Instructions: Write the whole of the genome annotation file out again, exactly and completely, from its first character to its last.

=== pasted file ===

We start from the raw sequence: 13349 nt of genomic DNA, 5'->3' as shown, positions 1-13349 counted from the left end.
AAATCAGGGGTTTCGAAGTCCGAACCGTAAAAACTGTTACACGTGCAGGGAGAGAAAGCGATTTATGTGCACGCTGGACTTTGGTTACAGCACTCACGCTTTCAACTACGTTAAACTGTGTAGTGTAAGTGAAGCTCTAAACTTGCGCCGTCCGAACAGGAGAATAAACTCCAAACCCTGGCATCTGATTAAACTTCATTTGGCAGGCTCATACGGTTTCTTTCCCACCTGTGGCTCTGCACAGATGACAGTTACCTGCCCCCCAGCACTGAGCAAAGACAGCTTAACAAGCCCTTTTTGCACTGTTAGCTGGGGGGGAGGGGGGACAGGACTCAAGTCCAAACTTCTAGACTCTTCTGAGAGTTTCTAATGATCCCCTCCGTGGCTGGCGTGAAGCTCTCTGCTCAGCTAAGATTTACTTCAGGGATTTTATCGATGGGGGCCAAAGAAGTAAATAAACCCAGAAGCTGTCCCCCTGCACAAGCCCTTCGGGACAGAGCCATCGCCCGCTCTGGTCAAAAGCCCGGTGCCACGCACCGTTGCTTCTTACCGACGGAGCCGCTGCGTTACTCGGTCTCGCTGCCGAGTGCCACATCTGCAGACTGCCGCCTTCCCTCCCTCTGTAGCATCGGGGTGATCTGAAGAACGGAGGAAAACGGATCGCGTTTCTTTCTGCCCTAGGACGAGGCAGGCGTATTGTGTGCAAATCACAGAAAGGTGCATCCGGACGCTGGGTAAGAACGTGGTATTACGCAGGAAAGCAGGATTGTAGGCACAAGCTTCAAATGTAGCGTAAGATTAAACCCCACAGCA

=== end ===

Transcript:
We start from the raw sequence: 13349 nt of genomic DNA, 5'->3' as shown, positions 1-13349 counted from the left end.
AAATCAGGGGTTTCGAAGTCCGAACCGTAAAAACTGTTACACGTGCAGGGAGAGAAAGCGATTTATGTGCACGCTGGACTTTGGTTACAGCACTCACGCTTTCAACTACGTTAAACTGTGTAGTGTAAGTGAAGCTCTAAACTTGCGCCGTCCGAACAGGAGAATAAACTCCAAACCCTGGCATCTGATTAAACTTCATTTGGCAGGCTCATACGGTTTCTTTCCCACCTGTGGCTCTGCACAGATGACAGTTACCTGCCCCCCAGCACTGAGCAAAGACAGCTTAACAAGCCCTTTTTGCACTGTTAGCTGGGGGGGAGGGGGGACAGGACTCAAGTCCAAACTTCTAGACTCTTCTGAGAGTTTCTAATGATCCCCTCCGTGGCTGGCGTGAAGCTCTCTGCTCAGCTAAGATTTACTTCAGGGATTTTATCGATGGGGGCCAAAGAAGTAAATAAACCCAGAAGCTGTCCCCCTGCACAAGCCCTTCGGGACAGAGCCATCGCCCGCTCTGGTCAAAAGCCCGGTGCCACGCACCGTTGCTTCTTACCGACGGAGCCGCTGCGTTACTCGGTCTCGCTGCCGAGTGCCACATCTGCAGACTGCCGCCTTCCCTCCCTCTGTAGCATCGGGGTGATCTGAAGAACGGAGGAAAACGGATCGCGTTTCTTTCTGCCCTAGGACGAGGCAGGCGTATTGTGTGCAAATCACAGAAAGGTGCATCCGGACGCTGGGTAAGAACGTGGTATTACGCAGGAAAGCAGGATTGTAGGCACAAGCTTCAAATGTAGCGTAAGATTAAACCCCACAGCA